Cold War Photographic Diplomacy: The U.S. Information Agency and Africa

Research output: Book/ReportBook - authoredpeer-review


Cold War Photographic Diplomacy locates photography at the intersection of African decolonisation, racial conflict in the United States, and the cultural Cold War. The emergence of newly independent African nations onto the world stage precipitated a contest for influence on the continent by the Cold War superpowers. One response of the US government was to mount a campaign of photographic diplomacy, which for the first time considered African populations as its audience. At the same time, the increasing global visibility of racial injustice and the struggle for civil rights undermined US claims to transcend colonial racism. Concentrating on the period from the mid-1950s through to the late 1960s, this book traces the role of photography in the appeal of the US to Africa, underpinned by a faith in the capacity of the medium to cross cultural boundaries and foster new relations, and its presence in the public media spaces of late colonial and postcolonial African cities.

Based on extensive research in the archives of the United States Information Agency (USIA), the study examines several dimensions of this program of photographic diplomacy: the practice of photographing the political, cultural, and educational visits of Africans to the US, which provided a space for the imagination of international cooperation and friendship; the representation of civil rights struggle for international audiences, presented as an example of democracy in action; and its picturing of a world of integration and racial co-existence. Consideration is given not only to the careful scripting of images and picture stories, but also to the cultural and pedagogical work that photography was expected to perform as it was inserted into the visual culture of cities across Africa through magazines, posters, pamphlets, and window displays.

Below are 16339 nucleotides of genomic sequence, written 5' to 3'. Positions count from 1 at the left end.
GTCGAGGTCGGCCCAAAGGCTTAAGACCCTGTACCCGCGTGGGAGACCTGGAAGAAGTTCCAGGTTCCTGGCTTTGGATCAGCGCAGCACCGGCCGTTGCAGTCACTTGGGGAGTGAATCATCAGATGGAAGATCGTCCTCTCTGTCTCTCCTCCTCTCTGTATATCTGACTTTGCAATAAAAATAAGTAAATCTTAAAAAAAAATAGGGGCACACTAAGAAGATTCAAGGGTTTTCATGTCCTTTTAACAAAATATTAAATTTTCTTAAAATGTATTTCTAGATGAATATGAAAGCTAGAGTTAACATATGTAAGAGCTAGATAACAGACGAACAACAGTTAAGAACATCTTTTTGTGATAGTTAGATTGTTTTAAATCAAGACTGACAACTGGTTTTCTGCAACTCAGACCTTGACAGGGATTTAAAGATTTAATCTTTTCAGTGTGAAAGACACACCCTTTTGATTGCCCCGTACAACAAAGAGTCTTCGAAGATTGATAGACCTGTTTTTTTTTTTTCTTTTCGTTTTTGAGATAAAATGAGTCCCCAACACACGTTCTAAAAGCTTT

Original languageEnglish
Number of pages300
Publication statusPublished - 6 Feb 2024


  • Cold War
  • Photography
  • Africa
  • Diplomacy


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